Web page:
Like many of you, I felt very saddened by the recent events that unfolded between Christine Holgate, the Australia Post board and Prime Minister Scott Morrison.
I was also immensely impressed by her strength and fortitude in facing the inquiry into the whole complex scenario. I watched all 5+ hours of the Senate inquiry to really understand the detail and the position of all involved.
And I couldn’t stop thinking about one word that kept repeating: bullying.
The Australian Human Rights Commission states that everyone has the right to work in an environment free from bullying, harassment, discrimination and violence. Under Occupational Health and Safety Acts, employers and employees have a legal responsibility to comply with any measures that promote health and safety in the workplace.
Because of this duty, employers need to eliminate or reduce the risks to employees’ health and safety caused by workplace bullying.
The consequences of failing to do so can be devastating for the individual being bullied. Effects will vary, but often include one or more of the following:
- Distress, anxiety, panic attacks or sleep disturbance;
- Physical illness, for example muscular tension, headaches, fatigue and digestive problems;
- Loss of self-esteem and self-confidence;
- Feelings of isolation;
- Deteriorating relationships with colleagues, family and friends;
- Negative impact on work performance, concentration and decision making ability;
- Depression; and
- Thoughts of suicide.
It’s also worth noting that there is a huge cost to the business, because people who are bullied — even if the behaviour is reported, called out and dealt with — will rarely want to remain in their job. The estimated cost to replace a star performer are:
Not to mention the cost to reputation and legal costs if the matter escalates to a lawsuit. Because there’s no getting away from the fact that as a business owner, it is your legal obligation to not only prevent, but to deal with bullying in the workplace.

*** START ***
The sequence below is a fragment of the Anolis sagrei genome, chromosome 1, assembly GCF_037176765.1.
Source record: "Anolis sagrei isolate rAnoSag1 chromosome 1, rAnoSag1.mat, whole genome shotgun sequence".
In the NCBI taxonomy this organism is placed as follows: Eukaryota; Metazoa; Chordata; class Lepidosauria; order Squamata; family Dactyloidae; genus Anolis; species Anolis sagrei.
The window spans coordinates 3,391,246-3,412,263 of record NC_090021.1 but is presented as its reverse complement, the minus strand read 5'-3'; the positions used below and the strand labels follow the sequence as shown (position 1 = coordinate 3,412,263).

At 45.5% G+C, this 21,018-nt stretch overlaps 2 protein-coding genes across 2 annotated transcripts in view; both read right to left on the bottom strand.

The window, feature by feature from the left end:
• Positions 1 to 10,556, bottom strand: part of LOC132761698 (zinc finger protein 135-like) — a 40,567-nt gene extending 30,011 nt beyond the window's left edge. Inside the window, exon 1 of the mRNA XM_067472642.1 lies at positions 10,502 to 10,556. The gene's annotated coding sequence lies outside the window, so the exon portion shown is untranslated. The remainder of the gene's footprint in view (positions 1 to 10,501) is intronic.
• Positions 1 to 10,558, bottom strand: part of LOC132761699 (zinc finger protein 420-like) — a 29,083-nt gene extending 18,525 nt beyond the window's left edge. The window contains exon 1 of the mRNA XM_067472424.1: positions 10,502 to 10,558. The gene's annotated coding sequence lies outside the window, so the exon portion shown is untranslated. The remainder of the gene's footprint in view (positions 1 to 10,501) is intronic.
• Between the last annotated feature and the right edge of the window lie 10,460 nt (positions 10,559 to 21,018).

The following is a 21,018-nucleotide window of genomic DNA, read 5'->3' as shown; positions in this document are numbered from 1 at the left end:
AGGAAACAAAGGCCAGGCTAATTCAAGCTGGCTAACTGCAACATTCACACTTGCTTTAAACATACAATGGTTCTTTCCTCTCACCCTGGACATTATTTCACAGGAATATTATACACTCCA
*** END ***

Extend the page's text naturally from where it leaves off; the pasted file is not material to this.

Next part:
A recent impact and cost assessment reported by the Australian Human Rights Commission calculated that workplace bullying costs Australian employers between $6–$36 billion dollars every year when hidden and lost opportunity costs are considered.
It starts with leadership, but it’s everyone’s responsibility
Demonstrated senior management commitment in identifying, preventing and responding to workplace bullying is one of the key factors for preventing unreasonable behaviour and managing psychological risks.
Effective leaders model their organisation’s values and standards for workplace behaviour through their own conduct. This can send a clear message to workers that the organisation is serious about preventing workplace bullying and contribute to a positive workplace culture where unreasonable behaviour is not tolerated.
Managers can demonstrate commitment in various ways including by:
- Modelling respectful behaviours at all times;
- Developing and implementing a bullying policy that clearly identifies the expected behaviours and consequences of not complying;
- Dealing with unreasonable behaviour as soon as they become aware of it;
- Ensuring that reports of bullying are taken seriously and properly investigated; and
- Consulting with workers.
By definition, workplace bullying is repeated and unreasonable behaviour directed towards a worker or a group of workers that creates a risk to health and safety.
Have you seen this behaviour or been a victim of it? I’d like to hear the consequences and outcomes. What has worked for you in terms of prevention or cultural change? If we can share our experiences, particularly from those of you who feel you have got it right, we can learn from each other and help end this terrible scourge of our workplaces.
This article was first published on LinkedIn.